Researcher brings the study of sinking land to the United Nations
Manoochehr Shirzaei, associate professor of geophysics and remote sensing, was invited to join the United Nations University, the think tank and academy arm of the United Nations.
At first, Manoochehr Shirzaei was a little skeptical about the authenticity of the email claiming to be from the United Nations University.
“It just came out of the blue. I don’t know how they found me,” said Shirzaei, associate professor of geophysics and remote sensing in the College of Science. “It’s a very crowded field.”
As reality set in, Shirzaei realized he wasn’t pranked or scammed, but rather invited to join the think tank and academy arm of the United Nations (UN).
“It’s a huge opportunity because it’s a huge and impactful platform to help the UN create policy,” said Shirzaei. “I am very excited.”
Headquartered in Shibuya, Tokyo, Japan, the United Nations University is made up of 13 institutes in 12 countries around the world. While each institute has a specific focus, collectively, they aim to resolve pressing global issues through collaborative research and education, according to its website, www.unu.edu.
Shirzaei not only will serve as a senior research fellow for the United Nations University Institute for Water, Environment and Health, he also will break new ground for the group related to sinking land, known as land subsidence.
“Dr. Shirzaei is one of the leading researchers in this space based on the work he has done, both in terms of research and outreach,” said Kavah Madani, director of the institute. “He will lead a new initiative on land subsidence, which will improve the UN member states' understanding of an overlooked anthropogenic [environmental change caused by human action or inaction] problem that is known as a ticking bomb threatening public infrastructure, human assets, and livelihood around the world.”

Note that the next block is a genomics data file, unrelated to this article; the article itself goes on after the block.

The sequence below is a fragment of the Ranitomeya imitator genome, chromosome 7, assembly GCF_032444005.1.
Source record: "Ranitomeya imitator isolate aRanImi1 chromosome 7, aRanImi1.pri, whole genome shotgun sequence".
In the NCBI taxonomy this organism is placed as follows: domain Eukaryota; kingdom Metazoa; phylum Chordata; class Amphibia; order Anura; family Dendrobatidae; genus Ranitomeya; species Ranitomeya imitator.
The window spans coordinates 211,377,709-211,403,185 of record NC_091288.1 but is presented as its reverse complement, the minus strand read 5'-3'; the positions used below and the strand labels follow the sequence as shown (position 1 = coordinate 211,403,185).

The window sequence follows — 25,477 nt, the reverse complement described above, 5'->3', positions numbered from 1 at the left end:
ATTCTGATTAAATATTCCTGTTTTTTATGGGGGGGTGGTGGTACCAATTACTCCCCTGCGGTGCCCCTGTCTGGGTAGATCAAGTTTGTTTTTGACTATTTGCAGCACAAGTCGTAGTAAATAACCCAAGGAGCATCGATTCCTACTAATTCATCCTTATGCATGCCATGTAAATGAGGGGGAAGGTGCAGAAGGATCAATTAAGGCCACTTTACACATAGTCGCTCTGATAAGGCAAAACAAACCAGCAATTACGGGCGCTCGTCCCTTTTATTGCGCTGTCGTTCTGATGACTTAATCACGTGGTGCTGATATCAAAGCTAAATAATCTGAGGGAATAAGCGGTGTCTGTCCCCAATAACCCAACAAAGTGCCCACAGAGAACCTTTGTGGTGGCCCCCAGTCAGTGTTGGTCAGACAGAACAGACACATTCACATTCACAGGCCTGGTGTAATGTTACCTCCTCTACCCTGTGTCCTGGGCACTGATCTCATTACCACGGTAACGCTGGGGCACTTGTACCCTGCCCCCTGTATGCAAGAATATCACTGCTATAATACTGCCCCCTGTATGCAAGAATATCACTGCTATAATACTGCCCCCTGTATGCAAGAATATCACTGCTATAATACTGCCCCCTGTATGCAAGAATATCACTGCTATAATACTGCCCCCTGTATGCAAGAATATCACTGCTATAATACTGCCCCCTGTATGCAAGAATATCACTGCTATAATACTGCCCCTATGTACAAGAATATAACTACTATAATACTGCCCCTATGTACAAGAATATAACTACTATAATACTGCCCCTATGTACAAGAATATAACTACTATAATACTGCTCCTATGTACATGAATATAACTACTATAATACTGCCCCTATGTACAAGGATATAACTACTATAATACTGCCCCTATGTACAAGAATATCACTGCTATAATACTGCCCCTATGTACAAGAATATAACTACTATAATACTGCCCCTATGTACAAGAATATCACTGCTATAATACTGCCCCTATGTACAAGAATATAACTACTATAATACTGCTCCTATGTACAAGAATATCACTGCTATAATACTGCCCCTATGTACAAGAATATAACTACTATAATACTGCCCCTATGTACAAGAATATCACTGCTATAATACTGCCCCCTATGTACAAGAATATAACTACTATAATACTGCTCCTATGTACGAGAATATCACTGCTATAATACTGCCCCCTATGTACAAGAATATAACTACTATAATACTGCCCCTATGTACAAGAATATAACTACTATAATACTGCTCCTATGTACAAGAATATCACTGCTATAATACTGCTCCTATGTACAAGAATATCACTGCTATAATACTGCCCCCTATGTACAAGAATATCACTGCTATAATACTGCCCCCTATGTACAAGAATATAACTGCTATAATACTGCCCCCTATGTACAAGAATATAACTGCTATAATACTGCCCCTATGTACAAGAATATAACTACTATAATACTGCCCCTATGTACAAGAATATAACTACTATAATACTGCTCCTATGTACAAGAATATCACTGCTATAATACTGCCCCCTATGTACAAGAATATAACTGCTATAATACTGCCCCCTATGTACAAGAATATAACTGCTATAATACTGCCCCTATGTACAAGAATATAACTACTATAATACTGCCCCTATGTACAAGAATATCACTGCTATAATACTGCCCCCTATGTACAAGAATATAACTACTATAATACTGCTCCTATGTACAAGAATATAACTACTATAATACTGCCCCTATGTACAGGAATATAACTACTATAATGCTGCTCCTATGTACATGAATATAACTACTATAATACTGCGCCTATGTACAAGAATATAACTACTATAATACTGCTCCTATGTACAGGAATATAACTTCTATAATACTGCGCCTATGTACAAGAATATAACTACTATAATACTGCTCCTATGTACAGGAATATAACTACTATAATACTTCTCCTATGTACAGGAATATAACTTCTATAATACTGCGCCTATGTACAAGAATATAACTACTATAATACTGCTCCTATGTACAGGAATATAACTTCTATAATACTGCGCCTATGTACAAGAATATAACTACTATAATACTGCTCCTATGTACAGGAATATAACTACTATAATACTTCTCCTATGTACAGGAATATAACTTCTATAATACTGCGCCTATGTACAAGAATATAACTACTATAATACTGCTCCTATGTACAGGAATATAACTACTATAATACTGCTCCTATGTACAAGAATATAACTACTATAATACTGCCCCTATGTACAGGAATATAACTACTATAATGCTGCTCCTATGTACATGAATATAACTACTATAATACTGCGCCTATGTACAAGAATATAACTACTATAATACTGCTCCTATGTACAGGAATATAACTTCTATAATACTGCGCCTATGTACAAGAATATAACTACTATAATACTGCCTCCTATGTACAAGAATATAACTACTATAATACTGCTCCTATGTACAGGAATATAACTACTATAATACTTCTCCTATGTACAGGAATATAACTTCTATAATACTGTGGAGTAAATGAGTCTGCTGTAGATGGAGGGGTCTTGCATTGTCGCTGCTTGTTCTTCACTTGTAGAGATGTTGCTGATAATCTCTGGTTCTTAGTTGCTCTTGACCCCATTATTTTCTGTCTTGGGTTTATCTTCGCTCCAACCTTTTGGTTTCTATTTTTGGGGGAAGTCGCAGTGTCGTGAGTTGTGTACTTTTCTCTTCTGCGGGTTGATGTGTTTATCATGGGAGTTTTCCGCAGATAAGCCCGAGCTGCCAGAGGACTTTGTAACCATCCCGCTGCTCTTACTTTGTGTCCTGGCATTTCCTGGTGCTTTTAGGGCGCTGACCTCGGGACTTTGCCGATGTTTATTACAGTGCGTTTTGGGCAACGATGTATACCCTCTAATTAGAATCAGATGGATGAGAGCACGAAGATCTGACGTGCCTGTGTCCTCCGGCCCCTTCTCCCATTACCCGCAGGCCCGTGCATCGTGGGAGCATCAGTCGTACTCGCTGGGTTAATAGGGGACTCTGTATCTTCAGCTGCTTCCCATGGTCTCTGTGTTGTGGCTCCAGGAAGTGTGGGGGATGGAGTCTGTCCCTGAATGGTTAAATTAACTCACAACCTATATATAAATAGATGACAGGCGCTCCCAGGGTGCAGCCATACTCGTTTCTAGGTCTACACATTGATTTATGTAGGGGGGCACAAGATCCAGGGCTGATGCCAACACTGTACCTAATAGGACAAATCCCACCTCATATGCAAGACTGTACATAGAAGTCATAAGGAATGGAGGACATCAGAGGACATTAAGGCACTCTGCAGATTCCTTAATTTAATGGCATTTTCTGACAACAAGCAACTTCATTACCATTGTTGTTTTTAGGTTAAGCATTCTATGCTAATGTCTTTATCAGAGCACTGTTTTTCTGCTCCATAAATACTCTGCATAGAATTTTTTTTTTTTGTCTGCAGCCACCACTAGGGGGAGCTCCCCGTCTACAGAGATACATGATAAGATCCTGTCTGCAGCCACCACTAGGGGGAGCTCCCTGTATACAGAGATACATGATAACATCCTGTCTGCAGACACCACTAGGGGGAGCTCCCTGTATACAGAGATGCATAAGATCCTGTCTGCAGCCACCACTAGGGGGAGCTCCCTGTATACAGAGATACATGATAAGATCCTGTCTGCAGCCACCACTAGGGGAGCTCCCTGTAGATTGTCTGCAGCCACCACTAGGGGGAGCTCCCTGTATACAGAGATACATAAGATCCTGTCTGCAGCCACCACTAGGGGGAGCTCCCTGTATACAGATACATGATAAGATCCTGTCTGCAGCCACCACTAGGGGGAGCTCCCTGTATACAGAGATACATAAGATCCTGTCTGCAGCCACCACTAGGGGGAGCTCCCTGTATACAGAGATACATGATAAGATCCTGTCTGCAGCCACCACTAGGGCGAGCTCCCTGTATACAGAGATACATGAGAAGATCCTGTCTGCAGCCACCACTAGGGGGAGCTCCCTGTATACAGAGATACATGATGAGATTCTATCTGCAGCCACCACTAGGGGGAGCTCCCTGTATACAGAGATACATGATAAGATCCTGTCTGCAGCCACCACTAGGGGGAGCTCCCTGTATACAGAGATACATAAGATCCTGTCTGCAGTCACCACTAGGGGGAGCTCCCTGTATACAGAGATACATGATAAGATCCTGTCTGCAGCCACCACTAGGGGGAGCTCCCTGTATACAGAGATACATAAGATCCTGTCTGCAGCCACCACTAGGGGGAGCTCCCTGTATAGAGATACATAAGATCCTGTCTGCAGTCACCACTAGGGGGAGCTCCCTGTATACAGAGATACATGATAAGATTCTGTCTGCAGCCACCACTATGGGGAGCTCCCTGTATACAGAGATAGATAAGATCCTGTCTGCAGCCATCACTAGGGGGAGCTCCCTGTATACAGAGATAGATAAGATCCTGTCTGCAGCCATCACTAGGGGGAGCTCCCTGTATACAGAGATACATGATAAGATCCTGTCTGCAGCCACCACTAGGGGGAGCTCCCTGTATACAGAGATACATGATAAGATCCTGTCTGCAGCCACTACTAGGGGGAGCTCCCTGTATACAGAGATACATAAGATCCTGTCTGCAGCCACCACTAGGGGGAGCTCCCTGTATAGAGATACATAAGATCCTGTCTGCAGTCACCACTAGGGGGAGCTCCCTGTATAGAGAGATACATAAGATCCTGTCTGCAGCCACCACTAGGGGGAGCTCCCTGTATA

At Virginia Tech’s Earth Observation and Innovation Lab, Shirzaei and his team of researchers measure millions of occurrences of land subsidence, spanning multiple years. They then create some of the world’s first high-resolution depictions of the occurrence, which when combined with other observations, such as sea-level rise, provide more clear projection of the potential impact of floods and natural disasters during the next 100 years.
Some of the lab’s most recent findings:
- Demonstrating the increased vulnerability to floods for the entire East Coast with the inclusion of land subsidence factors.
- Sections of the Chesapeake Bay are dramatically sinking and not factored into government planning for floods.
“What makes Dr. Shirzaei's research unique is his interest in making an impact,” Madani said. “He has certainly been successful in employing sophisticated space, air, and ground monitoring techniques to not only tell us about the anthropogenic changes but also about their impacts on our societies and justice.”
Shirzaei’s initial appointment will be for one year, but he’s hopeful it will continue for many years to come and excited to get started helping to craft the UN’s first guidelines related to sinking land.
“I’m a little bit nervous to be honest,” Shirzaei said. “This is a once-in-a-lifetime opportunity where I can help basically change the course of land substance in the world.”
Other Virginia Tech affiliates of the Earth Observation and Innovation Lab:
- Virginia Tech National Security Institute
- Virginia Tech Center for Space Science and Engineering Research
- Virginia Tech Global Change Center
- Virginia Tech Center for Coastal Studies
- Virginia Tech Department of Geosciences